Wael Shawky “Dry Culture Wet Culture” at Museum Leuvene

Social change remains central to his art and in particular the question how this intertwines with themes such as identity, religion, politics and history. He sees his artworks as a way of making these issues tangible. He works with various media including paintings, drawings, sculpture, film and even music.

At the exhibition ‘Dry Culture Wet Culture’ you can see two new installations. The first is ‘The Gulf Camp project: The Wall #2 and is part of The Gulf Project Camp series, a project that explores the history of the Arabian peninsula from the 17th century onwards. The installation includes a wall covered in black graphite on which cloths have been stretched out recalling Bedouin tents. It brings together a traditional nomadic form of society with a contemporary, industrialised one.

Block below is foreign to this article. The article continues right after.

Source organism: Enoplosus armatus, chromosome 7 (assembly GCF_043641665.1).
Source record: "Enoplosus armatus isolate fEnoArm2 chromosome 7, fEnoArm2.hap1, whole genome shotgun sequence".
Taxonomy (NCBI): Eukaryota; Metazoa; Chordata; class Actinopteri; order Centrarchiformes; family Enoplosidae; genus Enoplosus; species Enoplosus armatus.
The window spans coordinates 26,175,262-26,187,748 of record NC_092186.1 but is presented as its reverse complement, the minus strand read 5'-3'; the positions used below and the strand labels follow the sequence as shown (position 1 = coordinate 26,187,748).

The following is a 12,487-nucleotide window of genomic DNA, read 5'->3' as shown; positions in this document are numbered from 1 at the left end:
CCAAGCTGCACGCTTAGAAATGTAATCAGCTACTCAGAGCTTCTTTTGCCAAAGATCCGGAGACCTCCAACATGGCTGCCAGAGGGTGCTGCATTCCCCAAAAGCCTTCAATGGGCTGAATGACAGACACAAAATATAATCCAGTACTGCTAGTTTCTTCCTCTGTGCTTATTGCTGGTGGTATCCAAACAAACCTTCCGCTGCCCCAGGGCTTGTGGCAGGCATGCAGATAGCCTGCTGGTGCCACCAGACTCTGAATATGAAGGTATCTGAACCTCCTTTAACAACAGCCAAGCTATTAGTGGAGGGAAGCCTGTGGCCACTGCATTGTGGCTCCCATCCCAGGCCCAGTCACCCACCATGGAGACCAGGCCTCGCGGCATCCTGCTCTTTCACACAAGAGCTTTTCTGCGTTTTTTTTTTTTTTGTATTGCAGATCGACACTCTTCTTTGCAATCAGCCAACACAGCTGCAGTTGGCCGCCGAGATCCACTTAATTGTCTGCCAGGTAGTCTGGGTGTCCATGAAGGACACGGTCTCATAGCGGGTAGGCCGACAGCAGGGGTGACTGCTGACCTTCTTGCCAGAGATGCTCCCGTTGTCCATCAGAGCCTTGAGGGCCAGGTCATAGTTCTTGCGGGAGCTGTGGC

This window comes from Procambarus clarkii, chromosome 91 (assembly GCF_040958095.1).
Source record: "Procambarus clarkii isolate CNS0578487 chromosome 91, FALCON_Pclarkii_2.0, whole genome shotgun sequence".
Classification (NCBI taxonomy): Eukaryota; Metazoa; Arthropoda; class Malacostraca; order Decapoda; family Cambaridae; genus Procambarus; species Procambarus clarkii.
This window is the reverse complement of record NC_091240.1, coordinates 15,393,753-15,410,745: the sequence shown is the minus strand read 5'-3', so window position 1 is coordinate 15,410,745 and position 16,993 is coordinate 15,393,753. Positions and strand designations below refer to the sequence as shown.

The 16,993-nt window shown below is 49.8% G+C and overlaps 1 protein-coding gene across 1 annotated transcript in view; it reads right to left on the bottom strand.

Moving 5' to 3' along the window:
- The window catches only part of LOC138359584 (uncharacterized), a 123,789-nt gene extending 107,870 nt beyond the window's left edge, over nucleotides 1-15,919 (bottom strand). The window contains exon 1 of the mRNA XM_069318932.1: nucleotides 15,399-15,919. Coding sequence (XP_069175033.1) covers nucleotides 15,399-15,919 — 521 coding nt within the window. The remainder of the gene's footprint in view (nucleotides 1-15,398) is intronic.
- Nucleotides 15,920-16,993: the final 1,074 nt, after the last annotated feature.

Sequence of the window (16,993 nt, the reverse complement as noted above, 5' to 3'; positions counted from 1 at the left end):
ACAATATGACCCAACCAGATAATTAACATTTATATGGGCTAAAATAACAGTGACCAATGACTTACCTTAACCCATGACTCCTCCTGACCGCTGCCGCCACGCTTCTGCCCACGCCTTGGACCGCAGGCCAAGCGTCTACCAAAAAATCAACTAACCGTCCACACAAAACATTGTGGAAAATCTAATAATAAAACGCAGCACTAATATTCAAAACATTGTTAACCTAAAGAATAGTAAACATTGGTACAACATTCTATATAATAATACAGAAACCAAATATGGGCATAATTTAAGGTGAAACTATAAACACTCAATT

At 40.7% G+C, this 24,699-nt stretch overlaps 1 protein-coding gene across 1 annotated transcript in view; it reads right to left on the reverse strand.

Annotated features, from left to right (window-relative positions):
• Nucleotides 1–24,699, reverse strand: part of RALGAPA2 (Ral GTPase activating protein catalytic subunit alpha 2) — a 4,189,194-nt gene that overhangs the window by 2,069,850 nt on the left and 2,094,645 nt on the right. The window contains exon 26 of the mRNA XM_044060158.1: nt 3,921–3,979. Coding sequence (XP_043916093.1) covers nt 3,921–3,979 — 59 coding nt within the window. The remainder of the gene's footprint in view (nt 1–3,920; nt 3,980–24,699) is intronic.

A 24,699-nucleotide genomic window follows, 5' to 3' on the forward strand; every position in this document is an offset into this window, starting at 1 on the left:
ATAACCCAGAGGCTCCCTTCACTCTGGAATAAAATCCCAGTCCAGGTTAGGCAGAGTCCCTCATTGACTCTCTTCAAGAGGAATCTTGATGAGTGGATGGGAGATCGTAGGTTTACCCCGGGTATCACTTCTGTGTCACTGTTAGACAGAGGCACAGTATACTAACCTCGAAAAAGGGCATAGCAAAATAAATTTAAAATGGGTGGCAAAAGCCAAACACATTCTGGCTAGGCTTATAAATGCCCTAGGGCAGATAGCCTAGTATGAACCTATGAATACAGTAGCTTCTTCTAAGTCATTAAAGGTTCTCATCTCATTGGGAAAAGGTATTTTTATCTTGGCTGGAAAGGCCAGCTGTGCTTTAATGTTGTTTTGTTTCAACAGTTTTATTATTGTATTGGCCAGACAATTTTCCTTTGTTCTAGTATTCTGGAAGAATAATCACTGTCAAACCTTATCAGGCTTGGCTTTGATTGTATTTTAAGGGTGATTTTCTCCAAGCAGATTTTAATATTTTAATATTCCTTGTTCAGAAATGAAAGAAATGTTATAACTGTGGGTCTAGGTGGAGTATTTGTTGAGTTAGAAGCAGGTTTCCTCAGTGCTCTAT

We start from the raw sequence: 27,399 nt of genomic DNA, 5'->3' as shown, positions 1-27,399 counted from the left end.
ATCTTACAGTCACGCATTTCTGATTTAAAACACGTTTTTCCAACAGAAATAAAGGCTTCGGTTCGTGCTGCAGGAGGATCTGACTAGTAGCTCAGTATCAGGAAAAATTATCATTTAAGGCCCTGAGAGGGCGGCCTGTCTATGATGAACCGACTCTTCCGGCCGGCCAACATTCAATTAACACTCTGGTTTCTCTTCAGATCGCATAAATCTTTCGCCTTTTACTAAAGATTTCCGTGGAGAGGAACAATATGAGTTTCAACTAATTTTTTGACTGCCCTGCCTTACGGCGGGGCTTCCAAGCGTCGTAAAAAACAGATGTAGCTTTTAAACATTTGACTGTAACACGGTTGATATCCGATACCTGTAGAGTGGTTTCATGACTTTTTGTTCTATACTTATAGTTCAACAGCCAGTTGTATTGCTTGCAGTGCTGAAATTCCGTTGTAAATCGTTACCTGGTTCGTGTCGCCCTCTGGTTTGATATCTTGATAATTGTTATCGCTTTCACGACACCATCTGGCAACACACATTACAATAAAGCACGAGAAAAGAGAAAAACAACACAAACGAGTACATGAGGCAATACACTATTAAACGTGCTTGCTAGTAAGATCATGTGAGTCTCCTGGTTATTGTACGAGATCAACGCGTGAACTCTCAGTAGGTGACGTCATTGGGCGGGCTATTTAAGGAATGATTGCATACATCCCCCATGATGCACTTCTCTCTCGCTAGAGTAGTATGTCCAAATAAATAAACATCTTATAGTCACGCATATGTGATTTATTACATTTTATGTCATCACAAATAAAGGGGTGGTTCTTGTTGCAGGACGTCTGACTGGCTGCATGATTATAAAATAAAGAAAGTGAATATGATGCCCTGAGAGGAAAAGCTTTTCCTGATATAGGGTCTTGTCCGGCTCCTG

The second new installation was made especially for M. Based on Shawky’s interest in societies and local traditions, he tries to adapt his works and the way they are presented to the surroundings. The museum hall, with a panoramic view of the city of Leuven, was the starting point for The Gulf Camp Project: Drama’ which is a large installation that embraces the concepts of urbanity and architecture.

M also shows drawings, woodcuts and a film from the Cabaret Crusades series. At its centre is a film trilogy that tells the story of the Crusades, but then from an Arabic perspective. The characters are played by puppets – some of them are on display in the exhibition.

The Cave is also a film work. It shows Shawky walking through a supermarket while reciting a passage from the Koran. The video raises questions: Is it an attempt to link economics and religion? Or does he just want to make it clear that those worlds are incompatible?

at Museum Leuven
until August 28, 2022

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